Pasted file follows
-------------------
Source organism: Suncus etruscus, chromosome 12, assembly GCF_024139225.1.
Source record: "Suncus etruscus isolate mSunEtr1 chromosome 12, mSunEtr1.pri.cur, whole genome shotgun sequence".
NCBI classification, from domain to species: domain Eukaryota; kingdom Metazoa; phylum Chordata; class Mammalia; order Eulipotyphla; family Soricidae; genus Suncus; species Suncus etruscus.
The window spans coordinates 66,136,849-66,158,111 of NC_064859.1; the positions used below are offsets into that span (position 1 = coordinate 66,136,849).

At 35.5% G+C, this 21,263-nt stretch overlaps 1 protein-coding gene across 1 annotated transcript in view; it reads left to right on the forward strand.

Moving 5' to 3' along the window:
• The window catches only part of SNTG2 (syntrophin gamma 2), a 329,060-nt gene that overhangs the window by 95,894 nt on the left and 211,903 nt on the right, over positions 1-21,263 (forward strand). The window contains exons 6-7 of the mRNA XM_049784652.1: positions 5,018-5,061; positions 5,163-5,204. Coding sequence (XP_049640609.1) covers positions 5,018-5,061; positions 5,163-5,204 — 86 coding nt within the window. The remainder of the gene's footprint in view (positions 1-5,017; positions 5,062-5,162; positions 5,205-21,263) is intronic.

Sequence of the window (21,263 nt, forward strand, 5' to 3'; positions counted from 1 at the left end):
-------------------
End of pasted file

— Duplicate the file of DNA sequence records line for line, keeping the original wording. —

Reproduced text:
Source organism: Suncus etruscus, chromosome 12, assembly GCF_024139225.1.
Source record: "Suncus etruscus isolate mSunEtr1 chromosome 12, mSunEtr1.pri.cur, whole genome shotgun sequence".
NCBI classification, from domain to species: domain Eukaryota; kingdom Metazoa; phylum Chordata; class Mammalia; order Eulipotyphla; family Soricidae; genus Suncus; species Suncus etruscus.
The window spans coordinates 66,136,849-66,158,111 of NC_064859.1; the positions used below are offsets into that span (position 1 = coordinate 66,136,849).

At 35.5% G+C, this 21,263-nt stretch overlaps 1 protein-coding gene across 1 annotated transcript in view; it reads left to right on the forward strand.

Moving 5' to 3' along the window:
• The window catches only part of SNTG2 (syntrophin gamma 2), a 329,060-nt gene that overhangs the window by 95,894 nt on the left and 211,903 nt on the right, over positions 1-21,263 (forward strand). The window contains exons 6-7 of the mRNA XM_049784652.1: positions 5,018-5,061; positions 5,163-5,204. Coding sequence (XP_049640609.1) covers positions 5,018-5,061; positions 5,163-5,204 — 86 coding nt within the window. The remainder of the gene's footprint in view (positions 1-5,017; positions 5,062-5,162; positions 5,205-21,263) is intronic.

Sequence of the window (21,263 nt, forward strand, 5' to 3'; positions counted from 1 at the left end):